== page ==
Those lines are made of children. Children!
Yesterday morning, nearly 800 kids formed the image and message above on the sand of the South Spit as part of Ocean Day. Then, while they held formation rather impressively, the kids were photographed from an airplane flying overhead. Here’s a press release from Friends of the Dunes:
On the morning of June 5, nearly 800 students took a “stand in the sand” at the Mike Thompson Wildlife Area South Spit by forming a giant pelican and with the message “One Big Ocean” as part of Ocean Day. Local pilot Mark Harris flew over while photographer Patrick Cudahy captured the image.
Friends of the Dunes and the Bureau of Land Management Arcata Field office staff coordinated Thursday’s event which was part of the Kids Ocean Day education program. Kids Ocean Day is organized statewide by the California Coastal Commission. The Humboldt County event is part of a series of Kids Ocean Day Cleanups at six beaches along the California coast. Prior to the event, students received classroom presentations on the ocean, coastal diversity, and the importance of keeping our coast clean and healthy.
“We are excited to celebrate our 10th Ocean Day event in Humboldt County,” said Suzie Fortner, Friends of the Dunes Education Director.
“In the classroom students have learned about litter, marine debris, and invasive species. But Ocean Day is not just about presenting these environmental problems, it is about solutions and taking action. Today the kids got their hands dirty and did something to help the environment, this is the perfect opportunity for kids to get outside and make a difference. The take home message, both for students and for everyone who sees the image, is that we only have one big world ocean, and it’s everyone’s responsibility to take care of it.”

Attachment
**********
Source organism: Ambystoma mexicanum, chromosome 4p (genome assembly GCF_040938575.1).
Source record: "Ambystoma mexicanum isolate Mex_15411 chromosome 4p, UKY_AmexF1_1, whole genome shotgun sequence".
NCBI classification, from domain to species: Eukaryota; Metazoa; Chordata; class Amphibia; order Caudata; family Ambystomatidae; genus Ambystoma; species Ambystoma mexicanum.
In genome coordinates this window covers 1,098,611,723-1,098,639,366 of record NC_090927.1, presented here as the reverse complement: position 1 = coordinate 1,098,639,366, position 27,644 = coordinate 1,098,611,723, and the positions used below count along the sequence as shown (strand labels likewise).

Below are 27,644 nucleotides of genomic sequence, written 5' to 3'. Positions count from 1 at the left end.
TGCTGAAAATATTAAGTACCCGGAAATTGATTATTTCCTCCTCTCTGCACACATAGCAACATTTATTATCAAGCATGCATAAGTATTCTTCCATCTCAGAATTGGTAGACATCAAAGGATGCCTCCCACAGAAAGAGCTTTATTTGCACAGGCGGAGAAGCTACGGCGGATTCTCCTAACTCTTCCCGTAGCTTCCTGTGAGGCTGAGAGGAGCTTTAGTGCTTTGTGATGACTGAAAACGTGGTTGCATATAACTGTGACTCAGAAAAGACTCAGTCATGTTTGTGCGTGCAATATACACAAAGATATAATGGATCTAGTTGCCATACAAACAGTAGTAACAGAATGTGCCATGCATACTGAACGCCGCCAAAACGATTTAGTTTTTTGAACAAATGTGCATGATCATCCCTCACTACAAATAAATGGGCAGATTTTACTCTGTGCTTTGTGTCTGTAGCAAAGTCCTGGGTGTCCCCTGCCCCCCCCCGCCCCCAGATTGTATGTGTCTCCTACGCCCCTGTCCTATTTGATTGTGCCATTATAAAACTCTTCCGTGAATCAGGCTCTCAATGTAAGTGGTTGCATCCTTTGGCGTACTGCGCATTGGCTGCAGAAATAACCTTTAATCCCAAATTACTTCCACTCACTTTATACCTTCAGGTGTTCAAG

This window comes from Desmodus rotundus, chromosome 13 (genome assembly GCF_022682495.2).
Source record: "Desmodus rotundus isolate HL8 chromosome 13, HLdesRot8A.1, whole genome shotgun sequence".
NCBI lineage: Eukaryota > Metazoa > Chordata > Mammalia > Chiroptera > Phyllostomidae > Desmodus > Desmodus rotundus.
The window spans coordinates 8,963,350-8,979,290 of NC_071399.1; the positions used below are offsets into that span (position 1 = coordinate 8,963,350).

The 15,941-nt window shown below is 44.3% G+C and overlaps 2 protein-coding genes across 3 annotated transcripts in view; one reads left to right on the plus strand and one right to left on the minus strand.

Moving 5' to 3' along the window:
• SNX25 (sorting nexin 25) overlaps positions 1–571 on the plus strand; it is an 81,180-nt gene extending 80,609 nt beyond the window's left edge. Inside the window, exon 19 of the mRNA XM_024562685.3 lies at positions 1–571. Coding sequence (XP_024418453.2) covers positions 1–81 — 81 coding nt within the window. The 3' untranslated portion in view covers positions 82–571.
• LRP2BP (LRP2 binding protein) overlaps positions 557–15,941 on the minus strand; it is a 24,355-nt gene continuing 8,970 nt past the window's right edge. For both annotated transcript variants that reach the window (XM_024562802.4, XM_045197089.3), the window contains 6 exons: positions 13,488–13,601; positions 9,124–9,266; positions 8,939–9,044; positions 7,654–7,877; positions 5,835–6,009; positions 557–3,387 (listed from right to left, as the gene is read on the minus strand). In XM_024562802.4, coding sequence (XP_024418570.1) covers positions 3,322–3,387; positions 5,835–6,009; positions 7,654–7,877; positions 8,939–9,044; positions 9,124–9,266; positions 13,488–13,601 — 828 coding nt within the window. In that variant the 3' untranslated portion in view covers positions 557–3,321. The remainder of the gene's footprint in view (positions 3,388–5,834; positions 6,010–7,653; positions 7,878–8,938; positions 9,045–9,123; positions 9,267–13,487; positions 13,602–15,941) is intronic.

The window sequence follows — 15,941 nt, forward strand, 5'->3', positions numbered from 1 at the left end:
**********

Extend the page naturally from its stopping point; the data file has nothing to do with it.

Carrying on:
“The students and teachers who participate in this program are leading the way to a more sustainable world,” said Steve Kinsey, Chair of the California Coastal Commission. “They are coastal stewards, caring for the beach and raising awareness. I hope the people who see their aerial art design in the sand will be inspired by their example and heed their message: that we have only one ocean, it is finite, and our lives depend upon each of us doing our part to help take care of it.” The Coastal Commission coordinates the program statewide and provides financial support from the Whale Tail License Plate Fund.
The Bureau of Land Management’s Arcata Field Office is responsible for the administration of natural resources, lands, and mineral programs on approximately 200,000 acres of public land in Northwestern California. The Area includes the 60,000 acre King Range National Conservation Area and the 7,472 acre Headwaters Forest Reserve.
The California Coastal Commission is the statewide coordinator of the Kids’ Ocean Day Adopt-A-Beach Cleanup, the year-round Adopt-A-Beach program, and Coastal Cleanup Day. All of these programs are funded by the generous support of the Whale Tail License Plate Fund. Over 220,000 plates have been sold since 1996, raising more than $22 million dollars for marine education and protection. For more information about the California Coastal Commission’s programs and how to buy a Whale Tail Plate, call (800) COAST-4U or visit www.coastforyou.org.